At a glance.
- Flaw discovered in crypto wallet seed phrase security.
- Child welfare screening algorithm raises questions about discrimination.
- Connecticut privacy law passed by the General Assembly.
Flaw discovered in crypto wallet seed phrase security.
A German cryptocurrency investor and IT professional named Andre has discovered a possible weakness in one of the primary layers of security protecting users’ cryptocurrency holdings. Andre found that his mobile phone was able to correctly predict his entire recovery seed phrase – a random combination of words from the Bitcoin Improvement Protocol (BIP) 39 list of 2,048 words – as soon as he entered the first word. Posting his discovery on a crypto subreddit, Andre explained that this could make any cryptocurrency enthusiast’s holdings easy access for hackers. Deciding to test his theory on various devices, Andre found that Microsoft’s Swiftkey keyboard was able to predict the seed phrase very easily, and Samsung’s keyboard correctly guessed the phrase if the “auto-replace” and “suggest text corrections” functions were turned on. Google’s GBoard, however, was not always able to predict every word in the seed phrase in the correct order. Andre told Cointelegraph, “I thought I should tell people about it. I’m sure there are others who also have typed seeds into their phone.” His advice to other crypto investors: “Do yourself a solid and prevent that from happening by clearing your predictive type cache.”
Child welfare screening algorithm raises questions about discrimination.
AP News reports that a predictive algorithm currently being used by child welfare agencies in the US state of Pennsylvania could be targeting minorities. Independent researchers at Carnegie Mellon University found that the algorithm displayed a pattern of flagging a disproportionate number of Black children for neglect investigations compared with white children, and that one-third of the time social workers disagreed with the risk scores the algorithm produced. The algorithm, which is being used or considered in other states including California, Colorado, and Oregon, was designed to help social work professionals in making difficult decisions regarding children’s welfare. Director of the Allegheny County Department of Human Services Erin Dalton, a proponent of the algorithm, explained, “Workers, whoever they are, shouldn’t be asked to make, in a given year, 14, 15, 16,000 of these kinds of decisions with incredibly imperfect information.” It’s worth nothing that workers do have the power to override the algorithm’s findings. But critics say an imperfect algorithm shouldn’t be given so much power in determining a child’s welfare, and in turn, their future.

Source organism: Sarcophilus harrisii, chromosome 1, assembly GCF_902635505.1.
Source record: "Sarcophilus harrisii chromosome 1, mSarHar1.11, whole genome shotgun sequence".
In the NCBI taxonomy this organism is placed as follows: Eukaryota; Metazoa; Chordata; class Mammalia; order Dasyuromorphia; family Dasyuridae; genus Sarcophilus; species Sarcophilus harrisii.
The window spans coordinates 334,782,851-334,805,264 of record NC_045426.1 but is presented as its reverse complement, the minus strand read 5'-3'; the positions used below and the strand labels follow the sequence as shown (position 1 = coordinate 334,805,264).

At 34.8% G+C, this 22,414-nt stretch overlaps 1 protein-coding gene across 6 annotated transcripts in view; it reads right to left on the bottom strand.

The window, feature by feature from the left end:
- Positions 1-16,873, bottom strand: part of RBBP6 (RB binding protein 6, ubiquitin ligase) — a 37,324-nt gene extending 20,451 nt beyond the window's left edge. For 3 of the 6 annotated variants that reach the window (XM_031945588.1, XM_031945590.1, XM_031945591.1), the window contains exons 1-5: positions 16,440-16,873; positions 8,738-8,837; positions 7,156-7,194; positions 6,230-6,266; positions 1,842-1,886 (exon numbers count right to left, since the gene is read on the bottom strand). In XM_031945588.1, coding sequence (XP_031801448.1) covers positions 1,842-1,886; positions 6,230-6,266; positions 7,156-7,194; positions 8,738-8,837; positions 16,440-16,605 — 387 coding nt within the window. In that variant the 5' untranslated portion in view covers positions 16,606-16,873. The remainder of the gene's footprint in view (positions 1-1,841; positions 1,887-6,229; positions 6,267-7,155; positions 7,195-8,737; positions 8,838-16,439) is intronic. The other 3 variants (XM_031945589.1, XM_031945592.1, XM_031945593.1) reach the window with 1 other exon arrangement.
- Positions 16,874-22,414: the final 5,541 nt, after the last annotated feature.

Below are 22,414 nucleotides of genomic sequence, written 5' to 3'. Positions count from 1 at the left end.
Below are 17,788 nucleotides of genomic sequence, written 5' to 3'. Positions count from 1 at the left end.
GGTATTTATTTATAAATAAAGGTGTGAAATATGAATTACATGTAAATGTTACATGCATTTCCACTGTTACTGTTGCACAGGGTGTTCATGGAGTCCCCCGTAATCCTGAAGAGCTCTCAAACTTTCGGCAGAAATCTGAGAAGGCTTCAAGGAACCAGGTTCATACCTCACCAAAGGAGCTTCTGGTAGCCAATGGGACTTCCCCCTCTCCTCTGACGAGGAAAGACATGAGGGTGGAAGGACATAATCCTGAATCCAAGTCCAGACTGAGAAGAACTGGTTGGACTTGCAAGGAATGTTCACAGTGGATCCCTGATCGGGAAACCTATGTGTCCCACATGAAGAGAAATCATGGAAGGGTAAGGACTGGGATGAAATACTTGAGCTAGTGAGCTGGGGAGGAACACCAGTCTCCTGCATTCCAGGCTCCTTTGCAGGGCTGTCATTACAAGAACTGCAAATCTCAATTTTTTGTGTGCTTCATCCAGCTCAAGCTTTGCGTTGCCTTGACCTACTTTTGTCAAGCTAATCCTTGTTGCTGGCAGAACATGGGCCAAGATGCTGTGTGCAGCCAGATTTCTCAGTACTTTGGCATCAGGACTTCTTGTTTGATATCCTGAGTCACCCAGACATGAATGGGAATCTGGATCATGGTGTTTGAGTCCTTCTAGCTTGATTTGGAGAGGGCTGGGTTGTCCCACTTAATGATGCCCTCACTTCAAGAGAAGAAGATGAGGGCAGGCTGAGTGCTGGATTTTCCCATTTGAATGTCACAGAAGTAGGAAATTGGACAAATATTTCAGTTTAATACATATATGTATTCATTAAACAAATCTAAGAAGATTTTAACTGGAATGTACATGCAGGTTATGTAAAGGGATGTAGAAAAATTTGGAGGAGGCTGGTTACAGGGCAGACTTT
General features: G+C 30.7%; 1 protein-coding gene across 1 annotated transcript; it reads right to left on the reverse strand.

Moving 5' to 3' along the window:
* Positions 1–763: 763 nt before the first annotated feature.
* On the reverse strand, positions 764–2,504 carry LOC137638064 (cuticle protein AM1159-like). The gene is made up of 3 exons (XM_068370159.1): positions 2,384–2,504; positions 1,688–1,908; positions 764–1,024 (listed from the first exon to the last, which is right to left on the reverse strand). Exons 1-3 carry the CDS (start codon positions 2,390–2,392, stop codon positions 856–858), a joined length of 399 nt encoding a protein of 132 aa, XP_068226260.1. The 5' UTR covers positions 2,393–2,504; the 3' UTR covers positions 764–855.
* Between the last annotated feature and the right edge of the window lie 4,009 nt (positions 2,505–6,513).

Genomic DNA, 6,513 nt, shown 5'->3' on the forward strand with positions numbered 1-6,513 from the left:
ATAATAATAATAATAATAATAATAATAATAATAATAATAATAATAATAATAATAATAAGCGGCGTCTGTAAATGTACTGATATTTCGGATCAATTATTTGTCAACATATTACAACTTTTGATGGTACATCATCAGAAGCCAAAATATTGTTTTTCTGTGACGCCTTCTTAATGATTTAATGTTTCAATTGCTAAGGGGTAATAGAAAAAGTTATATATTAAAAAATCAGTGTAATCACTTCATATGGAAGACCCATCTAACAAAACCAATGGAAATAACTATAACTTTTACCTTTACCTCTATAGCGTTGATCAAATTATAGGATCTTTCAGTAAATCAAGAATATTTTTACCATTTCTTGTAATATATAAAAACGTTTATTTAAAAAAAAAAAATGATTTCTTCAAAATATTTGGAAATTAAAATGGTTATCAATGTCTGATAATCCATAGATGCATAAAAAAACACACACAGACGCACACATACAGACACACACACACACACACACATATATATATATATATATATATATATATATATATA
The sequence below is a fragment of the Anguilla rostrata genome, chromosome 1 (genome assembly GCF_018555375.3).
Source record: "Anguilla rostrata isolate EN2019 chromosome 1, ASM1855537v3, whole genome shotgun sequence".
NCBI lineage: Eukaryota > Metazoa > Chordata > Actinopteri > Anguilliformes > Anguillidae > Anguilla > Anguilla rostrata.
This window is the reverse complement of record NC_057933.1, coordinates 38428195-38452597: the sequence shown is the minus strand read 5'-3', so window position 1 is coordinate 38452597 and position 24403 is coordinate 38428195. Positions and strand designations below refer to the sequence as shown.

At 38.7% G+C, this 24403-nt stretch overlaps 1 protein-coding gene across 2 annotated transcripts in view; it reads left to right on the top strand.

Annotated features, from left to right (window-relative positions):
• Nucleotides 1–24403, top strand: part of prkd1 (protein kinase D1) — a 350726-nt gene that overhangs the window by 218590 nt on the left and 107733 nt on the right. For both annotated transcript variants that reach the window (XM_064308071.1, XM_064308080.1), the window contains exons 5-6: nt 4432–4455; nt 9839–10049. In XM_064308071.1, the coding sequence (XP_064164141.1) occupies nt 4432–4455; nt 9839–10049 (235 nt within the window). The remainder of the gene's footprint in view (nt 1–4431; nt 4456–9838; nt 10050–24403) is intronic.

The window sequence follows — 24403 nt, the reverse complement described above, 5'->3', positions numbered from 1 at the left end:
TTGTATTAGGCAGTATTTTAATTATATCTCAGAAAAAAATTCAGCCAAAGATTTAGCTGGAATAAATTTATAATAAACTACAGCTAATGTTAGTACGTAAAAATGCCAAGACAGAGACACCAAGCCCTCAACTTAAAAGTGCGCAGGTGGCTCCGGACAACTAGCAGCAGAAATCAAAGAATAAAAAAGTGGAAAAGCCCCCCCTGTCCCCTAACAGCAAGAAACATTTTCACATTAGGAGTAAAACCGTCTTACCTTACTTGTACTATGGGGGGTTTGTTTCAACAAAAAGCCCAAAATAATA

Connecticut privacy law passed by the General Assembly.
Connecticut is poised to become the fifth US state to pass its own privacy law, following in the footsteps of California, Virginia, Colorado, and Utah. The Record by Recorded Future explains that SB 6, or “Act Concerning Personal Data Privacy and Online Monitoring,” was advanced by the Connecticut General Assembly on Thursday and will now go to the desk of Governor Ned Lamont to be signed into law. A spokesperson for Lamont stated, “We are not immediately aware of any concerns, but as always the governor and his staff will need to carefully review the bill once it is transmitted to our office.” SB6 would allow residents to opt out of targeted online advertising, sales, and profiling, and organizations would have no more than fifteen days to stop processing user data as soon as consent is revoked. The bill would also require companies to honor browser privacy settings, like the Global Privacy Control, which allows users to opt out of data sales at all organizations in one click. Connecticut would also join California and Colorado in adding sunset clauses to the hotly debated “right to cure” provisions, which give companies a set amount of time to remedy violations before enforcement action is taken. Some proponents of “right to cure” have called it a “get out of jail free card” for violators, and Connecticut’s provisions would sunset at the end of 2024.